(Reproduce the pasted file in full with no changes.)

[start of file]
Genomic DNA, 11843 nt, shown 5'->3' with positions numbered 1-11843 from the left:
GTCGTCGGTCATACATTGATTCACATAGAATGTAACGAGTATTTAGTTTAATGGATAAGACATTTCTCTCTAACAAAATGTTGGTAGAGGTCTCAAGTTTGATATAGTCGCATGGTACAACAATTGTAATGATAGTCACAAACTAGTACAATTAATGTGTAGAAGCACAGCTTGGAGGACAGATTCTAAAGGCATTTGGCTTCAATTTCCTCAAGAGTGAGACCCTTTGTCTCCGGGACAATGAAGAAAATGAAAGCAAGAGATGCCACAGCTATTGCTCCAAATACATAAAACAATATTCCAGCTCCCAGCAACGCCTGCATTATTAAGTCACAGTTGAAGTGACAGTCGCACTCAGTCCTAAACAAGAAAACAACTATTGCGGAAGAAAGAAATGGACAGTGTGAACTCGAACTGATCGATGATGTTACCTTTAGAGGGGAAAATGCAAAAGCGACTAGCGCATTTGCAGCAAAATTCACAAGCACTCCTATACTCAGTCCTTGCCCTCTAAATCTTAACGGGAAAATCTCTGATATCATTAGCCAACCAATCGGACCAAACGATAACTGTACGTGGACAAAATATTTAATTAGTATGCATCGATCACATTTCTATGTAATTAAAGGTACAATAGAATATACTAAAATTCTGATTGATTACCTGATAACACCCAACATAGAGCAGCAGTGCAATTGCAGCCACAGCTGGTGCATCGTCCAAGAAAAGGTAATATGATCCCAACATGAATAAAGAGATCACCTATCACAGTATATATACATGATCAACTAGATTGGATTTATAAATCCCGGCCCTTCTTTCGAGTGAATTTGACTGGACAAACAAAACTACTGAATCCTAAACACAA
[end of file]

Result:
Genomic DNA, 11843 nt, shown 5'->3' with positions numbered 1-11843 from the left:
GTCGTCGGTCATACATTGATTCACATAGAATGTAACGAGTATTTAGTTTAATGGATAAGACATTTCTCTCTAACAAAATGTTGGTAGAGGTCTCAAGTTTGATATAGTCGCATGGTACAACAATTGTAATGATAGTCACAAACTAGTACAATTAATGTGTAGAAGCACAGCTTGGAGGACAGATTCTAAAGGCATTTGGCTTCAATTTCCTCAAGAGTGAGACCCTTTGTCTCCGGGACAATGAAGAAAATGAAAGCAAGAGATGCCACAGCTATTGCTCCAAATACATAAAACAATATTCCAGCTCCCAGCAACGCCTGCATTATTAAGTCACAGTTGAAGTGACAGTCGCACTCAGTCCTAAACAAGAAAACAACTATTGCGGAAGAAAGAAATGGACAGTGTGAACTCGAACTGATCGATGATGTTACCTTTAGAGGGGAAAATGCAAAAGCGACTAGCGCATTTGCAGCAAAATTCACAAGCACTCCTATACTCAGTCCTTGCCCTCTAAATCTTAACGGGAAAATCTCTGATATCATTAGCCAACCAATCGGACCAAACGATAACTGTACGTGGACAAAATATTTAATTAGTATGCATCGATCACATTTCTATGTAATTAAAGGTACAATAGAATATACTAAAATTCTGATTGATTACCTGATAACACCCAACATAGAGCAGCAGTGCAATTGCAGCCACAGCTGGTGCATCGTCCAAGAAAAGGTAATATGATCCCAACATGAATAAAGAGATCACCTATCACAGTATATATACATGATCAACTAGATTGGATTTATAAATCCCGGCCCTTCTTTCGAGTGAATTTGACTGGACAAACAAAACTACTGAATCCTAAACACAA